FLASH Facts: Magenta

Your first love stays with you forever.

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One of the worst parts of growing up, of going through puberty and getting all those terrible gooey feelings for other people, is that nine times out of ten, that person you have gooey feelings for doesn’t have the same gooey feelings for you. This, in most cases, makes the gooey feelings turn to sad feelings, and then normal feelings.

For some people, like Frances Kane, sometimes those gooey feelings turn to angry feelings. Angry, killy feelings.

Growing up in Blue Valley, Nebraska, there wasn’t much to do. So little, in fact, that Frances Kane was able to deduce that her friend and secret crush Wally West was known to the world as Kid Flash. Frances watched Wally go around town living, in her eyes, a perfect life (but we know the truth) while she was living in hell.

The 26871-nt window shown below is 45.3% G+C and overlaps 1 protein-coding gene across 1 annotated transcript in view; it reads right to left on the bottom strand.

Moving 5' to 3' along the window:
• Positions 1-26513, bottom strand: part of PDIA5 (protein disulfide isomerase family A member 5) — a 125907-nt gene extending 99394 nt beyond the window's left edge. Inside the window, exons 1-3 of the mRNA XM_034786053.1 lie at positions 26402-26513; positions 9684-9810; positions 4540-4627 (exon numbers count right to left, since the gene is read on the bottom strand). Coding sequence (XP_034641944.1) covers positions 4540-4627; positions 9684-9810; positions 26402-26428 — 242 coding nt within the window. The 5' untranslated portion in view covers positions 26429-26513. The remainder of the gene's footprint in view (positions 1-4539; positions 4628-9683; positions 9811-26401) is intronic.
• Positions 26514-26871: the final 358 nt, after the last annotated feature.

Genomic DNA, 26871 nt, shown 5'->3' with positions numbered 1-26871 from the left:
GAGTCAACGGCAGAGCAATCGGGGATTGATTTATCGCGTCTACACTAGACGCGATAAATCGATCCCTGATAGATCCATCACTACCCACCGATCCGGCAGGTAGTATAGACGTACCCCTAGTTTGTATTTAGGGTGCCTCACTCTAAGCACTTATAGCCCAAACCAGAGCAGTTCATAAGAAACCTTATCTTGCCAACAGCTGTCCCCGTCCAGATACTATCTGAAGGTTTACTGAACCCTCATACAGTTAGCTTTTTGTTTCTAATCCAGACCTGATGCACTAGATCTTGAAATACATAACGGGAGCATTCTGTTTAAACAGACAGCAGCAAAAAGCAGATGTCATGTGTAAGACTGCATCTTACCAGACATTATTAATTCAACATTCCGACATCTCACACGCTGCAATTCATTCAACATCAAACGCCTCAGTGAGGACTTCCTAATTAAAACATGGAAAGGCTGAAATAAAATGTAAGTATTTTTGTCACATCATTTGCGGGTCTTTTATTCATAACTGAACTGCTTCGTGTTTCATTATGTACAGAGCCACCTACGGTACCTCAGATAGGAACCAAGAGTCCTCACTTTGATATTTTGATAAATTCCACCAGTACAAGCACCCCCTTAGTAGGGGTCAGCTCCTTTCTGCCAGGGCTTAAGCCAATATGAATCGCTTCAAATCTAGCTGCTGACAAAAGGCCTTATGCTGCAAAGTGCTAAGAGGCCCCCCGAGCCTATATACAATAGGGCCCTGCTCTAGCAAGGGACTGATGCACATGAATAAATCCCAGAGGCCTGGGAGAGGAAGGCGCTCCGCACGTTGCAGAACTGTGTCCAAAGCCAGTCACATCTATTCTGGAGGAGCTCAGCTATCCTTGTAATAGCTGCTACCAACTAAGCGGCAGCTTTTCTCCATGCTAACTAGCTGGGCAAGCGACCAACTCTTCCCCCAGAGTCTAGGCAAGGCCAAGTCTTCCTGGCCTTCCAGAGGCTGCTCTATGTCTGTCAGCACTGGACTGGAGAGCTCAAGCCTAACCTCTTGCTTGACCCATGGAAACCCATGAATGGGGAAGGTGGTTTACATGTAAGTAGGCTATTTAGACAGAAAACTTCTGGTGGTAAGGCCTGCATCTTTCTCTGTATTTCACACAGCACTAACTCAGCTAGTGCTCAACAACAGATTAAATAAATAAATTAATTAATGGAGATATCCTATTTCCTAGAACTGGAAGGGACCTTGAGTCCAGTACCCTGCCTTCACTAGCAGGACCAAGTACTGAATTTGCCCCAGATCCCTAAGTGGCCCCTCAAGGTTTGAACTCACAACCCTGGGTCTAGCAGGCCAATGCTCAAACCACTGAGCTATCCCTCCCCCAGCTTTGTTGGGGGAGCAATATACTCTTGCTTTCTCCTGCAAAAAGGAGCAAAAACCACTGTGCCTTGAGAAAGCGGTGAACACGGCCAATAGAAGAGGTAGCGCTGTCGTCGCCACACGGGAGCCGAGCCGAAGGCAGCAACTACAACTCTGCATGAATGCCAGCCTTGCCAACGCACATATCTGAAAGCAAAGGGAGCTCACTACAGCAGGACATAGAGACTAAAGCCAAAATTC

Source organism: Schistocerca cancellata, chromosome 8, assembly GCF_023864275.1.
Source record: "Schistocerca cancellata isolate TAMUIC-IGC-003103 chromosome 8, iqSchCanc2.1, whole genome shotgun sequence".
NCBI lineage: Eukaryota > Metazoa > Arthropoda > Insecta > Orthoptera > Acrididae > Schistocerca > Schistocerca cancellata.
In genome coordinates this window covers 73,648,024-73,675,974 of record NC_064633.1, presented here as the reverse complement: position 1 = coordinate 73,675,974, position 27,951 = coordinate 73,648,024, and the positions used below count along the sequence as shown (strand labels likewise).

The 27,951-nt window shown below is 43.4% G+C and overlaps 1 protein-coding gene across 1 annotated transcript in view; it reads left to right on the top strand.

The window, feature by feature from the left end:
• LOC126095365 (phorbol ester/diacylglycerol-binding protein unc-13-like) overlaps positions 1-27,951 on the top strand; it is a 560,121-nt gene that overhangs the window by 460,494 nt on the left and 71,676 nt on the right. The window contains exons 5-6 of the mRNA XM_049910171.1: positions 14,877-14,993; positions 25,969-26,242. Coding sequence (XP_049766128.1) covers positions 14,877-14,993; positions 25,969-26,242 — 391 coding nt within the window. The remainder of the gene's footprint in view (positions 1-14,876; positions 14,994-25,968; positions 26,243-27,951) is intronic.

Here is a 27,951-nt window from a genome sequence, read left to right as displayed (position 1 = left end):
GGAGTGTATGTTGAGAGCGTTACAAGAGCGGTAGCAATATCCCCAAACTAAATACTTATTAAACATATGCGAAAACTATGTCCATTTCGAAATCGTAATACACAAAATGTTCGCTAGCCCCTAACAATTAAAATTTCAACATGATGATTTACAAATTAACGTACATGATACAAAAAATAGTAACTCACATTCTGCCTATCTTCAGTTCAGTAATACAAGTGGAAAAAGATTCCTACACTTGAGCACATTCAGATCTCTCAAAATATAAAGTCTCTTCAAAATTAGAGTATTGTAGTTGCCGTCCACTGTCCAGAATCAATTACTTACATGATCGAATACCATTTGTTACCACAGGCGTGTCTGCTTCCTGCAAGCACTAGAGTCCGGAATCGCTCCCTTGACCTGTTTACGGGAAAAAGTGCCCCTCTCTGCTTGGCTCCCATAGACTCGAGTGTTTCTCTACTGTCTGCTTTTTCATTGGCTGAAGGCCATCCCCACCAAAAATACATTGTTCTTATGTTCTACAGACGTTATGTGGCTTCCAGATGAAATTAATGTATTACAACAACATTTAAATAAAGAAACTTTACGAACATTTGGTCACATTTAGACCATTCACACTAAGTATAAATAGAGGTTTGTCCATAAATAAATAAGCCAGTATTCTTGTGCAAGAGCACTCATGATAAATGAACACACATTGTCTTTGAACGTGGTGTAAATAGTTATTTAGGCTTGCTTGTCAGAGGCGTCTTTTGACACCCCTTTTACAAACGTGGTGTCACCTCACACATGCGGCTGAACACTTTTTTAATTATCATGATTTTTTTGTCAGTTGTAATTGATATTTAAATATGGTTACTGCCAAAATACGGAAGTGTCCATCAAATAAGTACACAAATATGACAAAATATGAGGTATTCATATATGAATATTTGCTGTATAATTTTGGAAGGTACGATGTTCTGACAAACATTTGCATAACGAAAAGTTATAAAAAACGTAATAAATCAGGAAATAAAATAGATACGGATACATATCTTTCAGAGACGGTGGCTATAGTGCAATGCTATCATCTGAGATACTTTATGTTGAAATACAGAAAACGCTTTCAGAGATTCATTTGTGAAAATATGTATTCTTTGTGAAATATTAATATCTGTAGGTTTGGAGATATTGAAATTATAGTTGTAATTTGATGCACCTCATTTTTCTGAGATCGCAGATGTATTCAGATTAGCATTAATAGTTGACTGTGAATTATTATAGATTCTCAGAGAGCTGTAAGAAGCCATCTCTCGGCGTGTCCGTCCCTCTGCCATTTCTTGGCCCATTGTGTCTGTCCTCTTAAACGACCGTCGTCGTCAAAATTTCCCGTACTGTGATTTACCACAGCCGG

Frances lived alone with her mother, who hated her. She was the lone survivor of a car accident that took her father and brother’s lives, and mommy dearest blamed Frances for it. Ma Kane was pretty sure that her daughter was possessed by the devil, and the fact that the fork and spoons kept flying around the kitchen every time Frances walked in didn’t help.

Frances turned to Wally hoping that he and the Teen Titans could help her get rid of the demon that was taking her over. Not only did the Titans help Frances, they figured out that she wasn’t possessed. Frances was a mutant with magnetic powers. With his school buddy having such abilities, Wally was excited to have Frances join the Titans.

Frances wasn’t so into it. Every time she used her powers, Frances felt weird, out of place. She didn’t want to be a superhero, but she wanted to be with Wally, and now that she had powers, Wally wanted to be with her. Again, we all already know that Wally was a pretty big jerk in his teens and early 20s. Frances maybe got the worst of it.

Wally pressured Frances to use her powers. He tried to get her to give up her life and be a part of his while at the same time being pretty offish with her. Yes, they were dating, but it was obvious to Frances, who Wally called Frankie - which she hated - that Wally wasn’t as into her as she was into him.